While many states, including California, have laws aimed at giving women equal pay for equal work in the workplace, women still earn around 78% of what men make nationally. California is a little better at 84%.
State lawmakers sent legislation to Governor Jerry Brown this week that attempts to move the needle on pay disparity by expanding the meaning of equal work, increasing transparency, protecting workers who ask about equal pay and beefing up enforcement mechanisms. The governor has said he will sign it.
While some of the changes in California’s 1949 statute may seem nuanced, the bill’s author, Senator Hannah-Beth Jackson (D-Santa Barbara), called it “the strongest equal pay law in the nation.”
Bryce Covert at ThinkProgress said he thought the most important change was no longer limiting pay comparisons to the precise same work. Instead, the work need only be “substantially similar.” In an example cited by Senator Jackson on her website, “A female housekeeper who cleans rooms in a hotel could challenge the higher wages being paid to a male janitor who cleans the lobby and banquet halls.”
The bill also permits comparing wages of employees with those at other sites. “For example, a female grocery store clerk who works at a store could challenge higher wages being made by male grocery store clerks at a store owned by the same employer just a few miles away.”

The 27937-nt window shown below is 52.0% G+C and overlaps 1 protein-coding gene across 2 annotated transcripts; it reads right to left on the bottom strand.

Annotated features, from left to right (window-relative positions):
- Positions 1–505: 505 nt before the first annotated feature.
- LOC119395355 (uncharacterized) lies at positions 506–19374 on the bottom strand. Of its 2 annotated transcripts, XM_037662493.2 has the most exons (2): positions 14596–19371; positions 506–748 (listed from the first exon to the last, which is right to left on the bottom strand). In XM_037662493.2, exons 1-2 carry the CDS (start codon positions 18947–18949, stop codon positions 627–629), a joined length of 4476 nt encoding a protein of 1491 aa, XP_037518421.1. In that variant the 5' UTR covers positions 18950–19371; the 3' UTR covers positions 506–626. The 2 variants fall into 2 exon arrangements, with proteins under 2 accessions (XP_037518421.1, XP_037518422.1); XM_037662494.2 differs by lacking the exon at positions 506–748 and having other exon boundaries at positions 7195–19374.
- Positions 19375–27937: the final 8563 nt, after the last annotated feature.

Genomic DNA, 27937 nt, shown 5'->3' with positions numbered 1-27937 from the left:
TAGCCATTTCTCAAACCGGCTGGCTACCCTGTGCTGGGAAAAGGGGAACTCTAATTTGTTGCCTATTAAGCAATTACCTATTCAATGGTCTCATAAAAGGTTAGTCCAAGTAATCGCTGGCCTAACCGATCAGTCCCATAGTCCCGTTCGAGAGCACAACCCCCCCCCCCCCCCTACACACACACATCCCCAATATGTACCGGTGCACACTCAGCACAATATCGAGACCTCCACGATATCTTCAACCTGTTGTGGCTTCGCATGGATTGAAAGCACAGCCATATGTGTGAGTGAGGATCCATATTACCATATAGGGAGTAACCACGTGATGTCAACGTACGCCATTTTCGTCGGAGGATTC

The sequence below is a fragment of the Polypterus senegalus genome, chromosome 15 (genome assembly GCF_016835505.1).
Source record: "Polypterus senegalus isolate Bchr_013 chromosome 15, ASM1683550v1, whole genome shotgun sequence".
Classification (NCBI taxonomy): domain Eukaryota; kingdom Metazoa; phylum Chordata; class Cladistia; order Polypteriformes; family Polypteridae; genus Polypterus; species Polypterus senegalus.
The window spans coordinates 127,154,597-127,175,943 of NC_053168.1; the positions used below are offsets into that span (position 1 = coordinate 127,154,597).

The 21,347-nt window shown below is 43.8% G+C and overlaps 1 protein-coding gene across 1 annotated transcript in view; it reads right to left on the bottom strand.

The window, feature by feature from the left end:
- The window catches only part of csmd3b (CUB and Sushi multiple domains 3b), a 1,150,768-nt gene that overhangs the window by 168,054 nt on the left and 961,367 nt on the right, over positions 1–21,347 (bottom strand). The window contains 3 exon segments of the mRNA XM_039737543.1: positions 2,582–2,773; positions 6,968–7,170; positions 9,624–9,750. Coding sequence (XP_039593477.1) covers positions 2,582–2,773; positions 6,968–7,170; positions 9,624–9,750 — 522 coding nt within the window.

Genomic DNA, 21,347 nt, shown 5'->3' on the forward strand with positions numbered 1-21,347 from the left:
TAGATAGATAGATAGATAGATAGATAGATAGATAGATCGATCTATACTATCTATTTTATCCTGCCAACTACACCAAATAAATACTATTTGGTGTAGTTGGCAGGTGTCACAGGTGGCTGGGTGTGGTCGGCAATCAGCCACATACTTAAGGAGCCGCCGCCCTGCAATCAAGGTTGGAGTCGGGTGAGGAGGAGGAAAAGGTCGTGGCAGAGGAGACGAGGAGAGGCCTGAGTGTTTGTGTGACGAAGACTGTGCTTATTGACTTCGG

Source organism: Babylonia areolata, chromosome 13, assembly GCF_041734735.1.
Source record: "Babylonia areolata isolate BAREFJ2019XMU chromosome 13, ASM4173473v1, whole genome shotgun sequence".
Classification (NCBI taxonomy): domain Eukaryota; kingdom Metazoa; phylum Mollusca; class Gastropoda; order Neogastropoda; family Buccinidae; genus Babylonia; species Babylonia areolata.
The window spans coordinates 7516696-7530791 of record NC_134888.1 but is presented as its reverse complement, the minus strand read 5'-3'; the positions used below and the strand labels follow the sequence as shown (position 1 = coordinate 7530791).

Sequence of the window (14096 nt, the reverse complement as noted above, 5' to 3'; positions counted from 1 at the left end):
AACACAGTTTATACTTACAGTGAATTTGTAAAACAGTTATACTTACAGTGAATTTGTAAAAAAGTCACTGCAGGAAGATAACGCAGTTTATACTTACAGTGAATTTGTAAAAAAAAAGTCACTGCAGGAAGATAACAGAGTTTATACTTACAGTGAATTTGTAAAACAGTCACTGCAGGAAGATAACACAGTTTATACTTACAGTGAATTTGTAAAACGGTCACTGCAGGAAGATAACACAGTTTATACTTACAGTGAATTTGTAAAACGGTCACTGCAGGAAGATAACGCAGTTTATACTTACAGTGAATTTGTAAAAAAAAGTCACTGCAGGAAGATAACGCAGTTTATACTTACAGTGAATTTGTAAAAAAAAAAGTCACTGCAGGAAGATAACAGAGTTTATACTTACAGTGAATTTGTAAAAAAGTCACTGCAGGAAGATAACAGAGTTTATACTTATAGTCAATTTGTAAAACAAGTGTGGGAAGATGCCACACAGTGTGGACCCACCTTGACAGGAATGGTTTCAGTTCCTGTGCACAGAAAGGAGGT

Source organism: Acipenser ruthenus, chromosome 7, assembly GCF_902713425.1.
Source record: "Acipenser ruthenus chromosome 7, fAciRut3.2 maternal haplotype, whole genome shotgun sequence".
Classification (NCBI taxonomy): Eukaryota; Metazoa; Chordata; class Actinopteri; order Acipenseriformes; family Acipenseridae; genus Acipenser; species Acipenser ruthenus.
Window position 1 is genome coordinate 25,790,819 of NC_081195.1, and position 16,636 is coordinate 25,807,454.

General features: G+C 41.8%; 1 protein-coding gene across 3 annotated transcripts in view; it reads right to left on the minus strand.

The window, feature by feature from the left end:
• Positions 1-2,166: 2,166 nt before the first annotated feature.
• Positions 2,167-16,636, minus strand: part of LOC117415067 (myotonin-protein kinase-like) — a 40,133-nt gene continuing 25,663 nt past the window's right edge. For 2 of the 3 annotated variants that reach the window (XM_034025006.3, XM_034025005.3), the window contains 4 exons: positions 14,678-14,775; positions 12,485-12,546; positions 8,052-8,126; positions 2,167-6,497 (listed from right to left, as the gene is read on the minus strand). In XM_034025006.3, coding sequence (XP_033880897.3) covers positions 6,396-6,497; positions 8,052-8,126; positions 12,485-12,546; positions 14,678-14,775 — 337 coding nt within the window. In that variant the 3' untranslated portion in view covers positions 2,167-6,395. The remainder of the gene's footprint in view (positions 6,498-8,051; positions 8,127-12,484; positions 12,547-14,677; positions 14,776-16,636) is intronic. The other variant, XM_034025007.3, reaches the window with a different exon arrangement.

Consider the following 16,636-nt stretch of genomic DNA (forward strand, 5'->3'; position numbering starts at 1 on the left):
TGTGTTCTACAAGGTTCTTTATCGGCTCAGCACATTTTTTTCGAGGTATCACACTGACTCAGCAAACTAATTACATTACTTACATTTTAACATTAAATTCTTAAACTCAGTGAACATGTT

Despite the blue collar example cited by the senator, women with college degrees in Silicon Valley might be interested (pdf) in the legislation. Men with graduate degrees there make 73% more than their women peers and men with undergraduate degrees make 40% more. The bill forbids employers from interfering with employees sharing information about their wages or retaliating against them for evoking its protection.
The legislation requires an employer to justify a wage differential if it exists and provides five possible criteria: a seniority system, a merit system, a system based on productivity, experience/education, and “an overriding legitimate business purpose.” The inclusion of that last provision—some might say loophole—was said to be critical to winning support for the bill from the Chamber of Commerce.
The Assembly approved the legislation 76-2 and the Senate vote was unanimous on Monday.